Just a neighborhood movie theater

The Grand Theater is one of the few Milwaukee neighborhood movie houses still standing. Film showings ended 40 years ago and the most recent tenant, a church, has moved on leaving the building vacant. Carl Swanson photo

The Grand Theater is one of the few Milwaukee neighborhood movie houses still standing. Film showings ended 40 years ago and the most recent tenant, a church, has moved on leaving the building vacant. Carl Swanson photo

Empty, deteriorating, and facing an uncertain future, the Grand Theater, 2917 N. Holton St., reflects the highs and lows of Milwaukee’s movie theater history.

The 790-seat Grand was one of the city’s earliest movie houses, opening its doors in 1911 – just six years after Milwaukee’s first purpose-built theater. By 1930, the Grand was one of 89 theaters in town. By the mid-1950s, only a dozen remained and the Grand was one of them. It continued in operation into the 1970s.

The actual screen is gone, but much of the old theater's character remains. Sean Olster photo

The actual screen is gone, but much of the old theater’s character remains. Sean Oster photo

For much of its history the Grand was a humble “nab” – movie jargon for “neighborhood” – theater. It was the place down the street where you went as a kid with 10 cents to spend and an abiding interest in the latest Western.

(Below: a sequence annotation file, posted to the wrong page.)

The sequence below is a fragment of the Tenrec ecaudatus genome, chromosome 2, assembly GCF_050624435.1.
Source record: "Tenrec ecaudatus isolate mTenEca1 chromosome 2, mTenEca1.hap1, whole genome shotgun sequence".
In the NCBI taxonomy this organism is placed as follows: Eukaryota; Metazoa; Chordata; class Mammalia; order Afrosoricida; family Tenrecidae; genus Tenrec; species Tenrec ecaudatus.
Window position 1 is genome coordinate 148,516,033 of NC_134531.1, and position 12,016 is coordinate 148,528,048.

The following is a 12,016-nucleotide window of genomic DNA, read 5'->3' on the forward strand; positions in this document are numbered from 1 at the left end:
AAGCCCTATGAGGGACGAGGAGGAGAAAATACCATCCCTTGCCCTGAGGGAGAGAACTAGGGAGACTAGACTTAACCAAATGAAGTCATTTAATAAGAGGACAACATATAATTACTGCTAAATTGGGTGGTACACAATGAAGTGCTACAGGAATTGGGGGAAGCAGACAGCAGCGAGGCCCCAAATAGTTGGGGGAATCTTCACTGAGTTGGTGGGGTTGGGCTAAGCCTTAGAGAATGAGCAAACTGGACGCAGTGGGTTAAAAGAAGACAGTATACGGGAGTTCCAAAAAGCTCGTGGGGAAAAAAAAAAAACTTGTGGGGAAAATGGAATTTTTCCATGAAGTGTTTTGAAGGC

One regular attendee from those days said you got good value for your dime. Besides the feature presentation, moviegoers saw the current installment of an ongoing serial. These short, episodic films had cliffhanger endings to encourage regular attendance.

Built in the silent movie era, the Grand likely used a piano to provide accompanying music for the films. This shattered piano was pushed behind the screen and forgotten. Dan Soiney photo

Built in the silent movie era, the Grand likely used a piano to provide accompanying music for the silent films. This shattered piano was found in an alcove next to the screen. Dan Soiney photo

Andrew and Evelyn Gutenberg built the Grand when movies were silent. Larger theaters often had elaborate organs to provide accompaniment for the films. A neighborhood place like the Grand likely made do with a piano. Indeed, the skeleton of an ancient piano is still on the premises, tucked away beside the former screen.

The Gutenbergs lived two blocks north of their business at 2923 N. Holton St., where they raised two children. The movie business being mostly an evening and weekend operation, Andrew Gutenberg also operated a machine shop behind their home.

Lobby ceiling. Sean Oster photo

Lobby ceiling. Sean Oster photo

In 1943, while vacationing in Northern Wisconsin, Andrew Gutenberg died following an attack of appendicitis. He was 49. Evelyn took over as owner and manager of the theater.

Evelyn Gutenberg appeared in a 1958 advertisement for First Wisconsin Bank, where she said, “My husband built the Grand, here on Holton Street, the year we were married. Since then, it has always been in the family and pretty much what it is today … a modest, neighborhood movie house and a modestly successful business, just like so many others up and down the street.”